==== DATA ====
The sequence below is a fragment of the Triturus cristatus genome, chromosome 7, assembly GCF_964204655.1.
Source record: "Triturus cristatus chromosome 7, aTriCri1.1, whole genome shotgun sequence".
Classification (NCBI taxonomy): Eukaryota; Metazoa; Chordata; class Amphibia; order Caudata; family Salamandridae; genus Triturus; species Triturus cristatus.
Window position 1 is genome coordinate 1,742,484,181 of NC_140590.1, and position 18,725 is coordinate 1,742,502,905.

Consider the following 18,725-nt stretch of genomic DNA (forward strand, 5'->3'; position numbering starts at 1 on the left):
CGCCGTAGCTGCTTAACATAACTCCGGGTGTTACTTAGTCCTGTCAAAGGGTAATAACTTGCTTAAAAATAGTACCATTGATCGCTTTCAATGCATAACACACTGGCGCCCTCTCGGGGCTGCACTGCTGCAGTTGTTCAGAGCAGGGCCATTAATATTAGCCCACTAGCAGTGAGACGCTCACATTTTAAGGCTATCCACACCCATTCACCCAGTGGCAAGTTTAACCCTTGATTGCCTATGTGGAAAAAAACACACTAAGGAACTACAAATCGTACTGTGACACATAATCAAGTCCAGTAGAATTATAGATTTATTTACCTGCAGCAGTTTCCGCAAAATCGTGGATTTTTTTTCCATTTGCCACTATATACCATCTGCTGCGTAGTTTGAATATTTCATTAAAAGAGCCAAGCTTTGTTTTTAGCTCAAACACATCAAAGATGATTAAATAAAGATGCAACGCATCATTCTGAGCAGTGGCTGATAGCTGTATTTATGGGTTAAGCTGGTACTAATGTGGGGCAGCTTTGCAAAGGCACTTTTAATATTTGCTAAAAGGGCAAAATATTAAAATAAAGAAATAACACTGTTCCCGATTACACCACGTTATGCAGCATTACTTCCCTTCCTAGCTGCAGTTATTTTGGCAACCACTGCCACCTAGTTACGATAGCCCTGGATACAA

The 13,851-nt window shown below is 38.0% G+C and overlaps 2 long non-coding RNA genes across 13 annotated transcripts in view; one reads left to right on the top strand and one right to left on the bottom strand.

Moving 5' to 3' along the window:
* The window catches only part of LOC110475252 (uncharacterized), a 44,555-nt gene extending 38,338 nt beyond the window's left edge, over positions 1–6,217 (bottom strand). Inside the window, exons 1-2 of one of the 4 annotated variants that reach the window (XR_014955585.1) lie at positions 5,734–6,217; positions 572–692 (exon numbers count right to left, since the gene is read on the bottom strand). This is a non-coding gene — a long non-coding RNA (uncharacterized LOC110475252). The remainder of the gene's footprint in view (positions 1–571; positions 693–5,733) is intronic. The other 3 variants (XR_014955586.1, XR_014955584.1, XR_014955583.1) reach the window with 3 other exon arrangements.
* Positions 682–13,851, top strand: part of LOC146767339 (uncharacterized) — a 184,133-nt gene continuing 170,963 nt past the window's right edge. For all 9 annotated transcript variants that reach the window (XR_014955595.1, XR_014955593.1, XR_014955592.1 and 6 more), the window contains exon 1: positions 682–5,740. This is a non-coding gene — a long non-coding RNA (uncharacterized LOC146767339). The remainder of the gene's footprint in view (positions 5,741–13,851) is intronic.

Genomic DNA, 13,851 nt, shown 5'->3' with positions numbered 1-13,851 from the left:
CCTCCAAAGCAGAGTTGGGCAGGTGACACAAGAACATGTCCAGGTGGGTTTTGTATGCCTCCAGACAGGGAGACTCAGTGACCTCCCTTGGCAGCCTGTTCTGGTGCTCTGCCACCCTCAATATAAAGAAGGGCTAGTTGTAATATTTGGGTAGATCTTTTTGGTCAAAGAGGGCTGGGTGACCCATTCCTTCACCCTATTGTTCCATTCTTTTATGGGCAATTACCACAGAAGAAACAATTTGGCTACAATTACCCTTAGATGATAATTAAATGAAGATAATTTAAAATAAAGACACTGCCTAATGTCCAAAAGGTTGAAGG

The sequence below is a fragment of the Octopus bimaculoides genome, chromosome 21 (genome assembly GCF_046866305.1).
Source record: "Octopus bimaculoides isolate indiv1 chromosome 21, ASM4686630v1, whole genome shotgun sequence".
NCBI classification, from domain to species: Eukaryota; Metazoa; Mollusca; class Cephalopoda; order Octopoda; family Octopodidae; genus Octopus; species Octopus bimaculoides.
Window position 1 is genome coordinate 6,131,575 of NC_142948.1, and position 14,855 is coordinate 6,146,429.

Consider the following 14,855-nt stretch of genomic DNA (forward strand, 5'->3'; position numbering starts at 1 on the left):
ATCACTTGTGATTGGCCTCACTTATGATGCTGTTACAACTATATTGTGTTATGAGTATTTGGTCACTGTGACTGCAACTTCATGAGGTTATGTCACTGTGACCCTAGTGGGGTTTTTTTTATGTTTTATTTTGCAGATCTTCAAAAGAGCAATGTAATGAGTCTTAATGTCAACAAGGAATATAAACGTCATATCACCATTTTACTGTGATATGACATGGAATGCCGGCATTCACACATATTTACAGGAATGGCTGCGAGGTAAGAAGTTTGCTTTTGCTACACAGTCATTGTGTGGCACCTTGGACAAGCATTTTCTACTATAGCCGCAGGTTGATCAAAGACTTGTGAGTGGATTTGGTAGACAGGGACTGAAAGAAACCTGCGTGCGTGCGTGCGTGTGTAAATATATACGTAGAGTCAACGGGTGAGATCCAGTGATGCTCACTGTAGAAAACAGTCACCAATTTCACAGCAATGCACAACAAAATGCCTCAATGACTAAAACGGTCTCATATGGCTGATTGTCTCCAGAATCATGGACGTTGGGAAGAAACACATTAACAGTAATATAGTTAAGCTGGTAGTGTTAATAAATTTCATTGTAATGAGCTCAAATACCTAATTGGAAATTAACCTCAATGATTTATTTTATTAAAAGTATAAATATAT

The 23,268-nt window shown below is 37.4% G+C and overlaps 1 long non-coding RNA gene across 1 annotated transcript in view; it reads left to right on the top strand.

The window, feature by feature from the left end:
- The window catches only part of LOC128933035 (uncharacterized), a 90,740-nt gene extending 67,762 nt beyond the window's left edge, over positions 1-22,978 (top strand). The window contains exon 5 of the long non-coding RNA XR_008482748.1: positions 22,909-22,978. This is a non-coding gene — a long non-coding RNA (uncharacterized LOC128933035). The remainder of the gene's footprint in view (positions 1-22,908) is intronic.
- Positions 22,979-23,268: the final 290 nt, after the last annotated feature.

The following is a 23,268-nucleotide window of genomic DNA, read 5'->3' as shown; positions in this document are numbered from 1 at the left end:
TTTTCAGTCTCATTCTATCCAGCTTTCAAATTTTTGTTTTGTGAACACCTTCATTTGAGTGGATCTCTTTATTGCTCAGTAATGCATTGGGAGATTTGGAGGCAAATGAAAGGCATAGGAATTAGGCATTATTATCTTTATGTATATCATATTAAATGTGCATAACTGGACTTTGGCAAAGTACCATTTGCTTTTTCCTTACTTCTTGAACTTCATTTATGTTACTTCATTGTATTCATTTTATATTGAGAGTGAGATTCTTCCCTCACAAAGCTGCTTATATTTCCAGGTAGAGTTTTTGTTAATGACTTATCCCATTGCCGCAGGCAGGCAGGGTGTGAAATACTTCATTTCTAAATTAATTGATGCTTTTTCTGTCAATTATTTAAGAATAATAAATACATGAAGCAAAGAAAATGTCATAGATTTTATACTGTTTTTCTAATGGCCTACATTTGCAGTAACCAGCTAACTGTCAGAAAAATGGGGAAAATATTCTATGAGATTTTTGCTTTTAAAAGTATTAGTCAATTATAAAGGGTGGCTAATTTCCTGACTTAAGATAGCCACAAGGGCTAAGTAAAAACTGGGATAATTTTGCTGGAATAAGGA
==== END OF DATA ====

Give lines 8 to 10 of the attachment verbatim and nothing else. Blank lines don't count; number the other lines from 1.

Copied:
Moving 5' to 3' along the window:
* The window catches only part of LOC110475252 (uncharacterized), a 44,555-nt gene extending 38,338 nt beyond the window's left edge, over positions 1–6,217 (bottom strand). Inside the window, exons 1-2 of one of the 4 annotated variants that reach the window (XR_014955585.1) lie at positions 5,734–6,217; positions 572–692 (exon numbers count right to left, since the gene is read on the bottom strand). This is a non-coding gene — a long non-coding RNA (uncharacterized LOC110475252). The remainder of the gene's footprint in view (positions 1–571; positions 693–5,733) is intronic. The other 3 variants (XR_014955586.1, XR_014955584.1, XR_014955583.1) reach the window with 3 other exon arrangements.
* Positions 682–13,851, top strand: part of LOC146767339 (uncharacterized) — a 184,133-nt gene continuing 170,963 nt past the window's right edge. For all 9 annotated transcript variants that reach the window (XR_014955595.1, XR_014955593.1, XR_014955592.1 and 6 more), the window contains exon 1: positions 682–5,740. This is a non-coding gene — a long non-coding RNA (uncharacterized LOC146767339). The remainder of the gene's footprint in view (positions 5,741–13,851) is intronic.